On June 15 (28), 1905, an armed uprising broke out among the sailors at the naval base. From May 1915 through February 1919, Liepāja was occupied by German troops; it then became a base for the British fleet in its intervention against Soviet Russia. Beginning in 1919 the city was part of bourgeois Latvia.

After the formation of the Latvian SSR (July 21, 1940), Liepāja became part of the USSR. It earned fame for its heroic defense during the first few days of the Great Patriotic War (June 23–29, 1941). During the fascist German occupation (June 29, 1941, to May 8, 1945), Liepāja was badly damaged, and more than 30,000 persons were victims of the fascist terror.

Liepāja was liberated by Soviet troops on May 9, 1945. Rapid growth of the city’s industry began in the postwar years. Its most important enterprise, the Sarkanais Metalurgs Reduction Metallurgy Plant, produces rolled steel, zinc-coated sheet iron, wire, and nails. An agricultural machine-building plant and a fish cannery were built in 1954. Older enterprises—a cork and linoleum plant, wood-products and creamery combines, a sugar refinery, and a shoe factory—were redesigned and expanded during the postwar years. In 1972 a textile and haberdashery combine began production.

Liepāja has a medieval, irregular layout. In 1953–57 the city’s center was modernized (architects V. G. Kruglov and M. Žagare). Among its architectural landmarks are the Church of the Trinity (1742–58, architect J. Dorn), with its carved wooden altar and “ducal loge” in the rococo style. The house in which Peter I lived in 1697 (now a branch of the Museum of History and Art) has been preserved. During the modernization period the Pedagogical Institute (1952–55, architect A. Ajvars) and the House of Trade (1959–60, architects I. Goldenbergs and J. Ginters) were also built. There are monuments to the defenders of Liepāja (bronze, 1960; sculptor E. Zvīrbulis, architect J. Līcītis) and to V. I. Lenin (bronze and granite, 1970; sculptor A. Terpilovski, architect K. Plūksne). The city has a pedagogical institute, a general technical department of the Riga Polytechnic Institute, and an evening polytechnic school. There are also schools of navigation, medicine, music, and applied art. There are two drama theaters, as well as a historical and art museum.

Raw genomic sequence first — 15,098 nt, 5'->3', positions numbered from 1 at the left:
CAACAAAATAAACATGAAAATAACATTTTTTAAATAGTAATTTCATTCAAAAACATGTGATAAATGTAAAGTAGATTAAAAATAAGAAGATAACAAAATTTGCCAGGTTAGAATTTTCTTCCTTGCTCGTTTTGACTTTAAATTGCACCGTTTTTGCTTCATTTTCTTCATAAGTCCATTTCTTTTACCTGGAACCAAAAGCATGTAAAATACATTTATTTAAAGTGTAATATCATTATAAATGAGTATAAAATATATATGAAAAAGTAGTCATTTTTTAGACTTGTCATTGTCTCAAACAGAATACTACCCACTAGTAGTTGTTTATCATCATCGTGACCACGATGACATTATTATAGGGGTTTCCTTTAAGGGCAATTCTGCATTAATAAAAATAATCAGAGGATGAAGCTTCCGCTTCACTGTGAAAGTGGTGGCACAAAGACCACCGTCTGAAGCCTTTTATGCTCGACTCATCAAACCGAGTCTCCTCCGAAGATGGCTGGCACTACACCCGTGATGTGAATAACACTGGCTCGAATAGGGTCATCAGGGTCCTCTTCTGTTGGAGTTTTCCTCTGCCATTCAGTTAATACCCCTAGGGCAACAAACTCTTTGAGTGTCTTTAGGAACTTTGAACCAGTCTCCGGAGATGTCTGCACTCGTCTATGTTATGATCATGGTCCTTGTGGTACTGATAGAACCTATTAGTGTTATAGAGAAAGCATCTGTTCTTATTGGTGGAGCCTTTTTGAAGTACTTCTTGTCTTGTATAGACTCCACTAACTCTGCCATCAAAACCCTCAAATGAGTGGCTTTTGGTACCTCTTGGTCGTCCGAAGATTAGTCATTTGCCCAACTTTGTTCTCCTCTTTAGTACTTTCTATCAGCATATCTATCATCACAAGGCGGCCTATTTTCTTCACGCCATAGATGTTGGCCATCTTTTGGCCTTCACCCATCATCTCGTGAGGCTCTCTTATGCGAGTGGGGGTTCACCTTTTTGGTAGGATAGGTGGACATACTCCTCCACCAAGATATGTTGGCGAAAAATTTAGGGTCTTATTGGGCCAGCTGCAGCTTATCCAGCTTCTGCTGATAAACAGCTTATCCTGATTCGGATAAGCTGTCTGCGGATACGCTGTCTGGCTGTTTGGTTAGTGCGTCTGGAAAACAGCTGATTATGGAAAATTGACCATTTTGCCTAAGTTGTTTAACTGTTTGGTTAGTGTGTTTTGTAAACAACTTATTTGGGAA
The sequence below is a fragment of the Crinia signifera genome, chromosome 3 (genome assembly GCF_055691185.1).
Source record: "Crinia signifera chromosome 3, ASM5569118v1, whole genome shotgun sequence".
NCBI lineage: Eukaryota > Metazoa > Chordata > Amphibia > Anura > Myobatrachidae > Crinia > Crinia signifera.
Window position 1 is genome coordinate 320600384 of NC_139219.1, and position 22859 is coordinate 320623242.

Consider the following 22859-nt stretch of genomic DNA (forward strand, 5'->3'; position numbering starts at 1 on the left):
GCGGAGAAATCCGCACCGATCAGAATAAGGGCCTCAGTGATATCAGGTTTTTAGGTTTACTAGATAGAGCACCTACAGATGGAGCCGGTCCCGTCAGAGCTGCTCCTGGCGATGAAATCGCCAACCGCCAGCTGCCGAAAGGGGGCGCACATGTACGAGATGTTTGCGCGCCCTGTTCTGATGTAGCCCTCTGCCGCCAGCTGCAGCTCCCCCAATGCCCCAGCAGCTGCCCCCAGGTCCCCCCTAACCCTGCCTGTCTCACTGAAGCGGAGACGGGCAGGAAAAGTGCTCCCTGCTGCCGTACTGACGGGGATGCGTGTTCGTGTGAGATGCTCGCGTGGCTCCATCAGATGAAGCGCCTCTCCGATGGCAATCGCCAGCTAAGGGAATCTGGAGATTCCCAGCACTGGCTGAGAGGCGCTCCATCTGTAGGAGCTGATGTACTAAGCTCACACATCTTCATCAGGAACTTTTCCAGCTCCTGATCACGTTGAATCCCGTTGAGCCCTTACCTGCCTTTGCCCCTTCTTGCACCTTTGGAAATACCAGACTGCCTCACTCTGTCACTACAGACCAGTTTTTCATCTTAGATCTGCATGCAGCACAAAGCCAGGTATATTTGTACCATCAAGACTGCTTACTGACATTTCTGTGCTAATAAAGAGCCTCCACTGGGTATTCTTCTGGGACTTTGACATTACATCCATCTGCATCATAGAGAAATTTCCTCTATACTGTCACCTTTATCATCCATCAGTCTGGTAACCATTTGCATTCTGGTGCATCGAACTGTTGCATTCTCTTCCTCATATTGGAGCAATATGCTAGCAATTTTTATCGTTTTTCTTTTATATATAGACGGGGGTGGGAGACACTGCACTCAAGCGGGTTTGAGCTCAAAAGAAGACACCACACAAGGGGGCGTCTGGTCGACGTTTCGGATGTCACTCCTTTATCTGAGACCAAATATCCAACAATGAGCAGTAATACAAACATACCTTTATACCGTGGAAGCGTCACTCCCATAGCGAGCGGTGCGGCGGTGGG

Liepāja is a seaside pelotherapeutic and climatic health resort. The summers are moderately warm (average July temperature, 16°C); the winters are mild (average January temperature, — 2°C). Annual precipitation is 630 mm. The city has medicinal muds (from Lakes Liepāja and Saules-Muska), climate therapy, and ocean bathing. Patients are treated for diseases of the organs of motion and support, gynecological disorders, and disorders of the nervous system. There is a sanatorium with facilities for balneotherapy and pelotherapy.

Liepaja

, Lepaya
a port in W Latvia on the Baltic Sea; founded by the Teutonic Knights in 1263: a naval and industrial centre, with a fishing fleet. Pop.: 86 985 (2002 est.)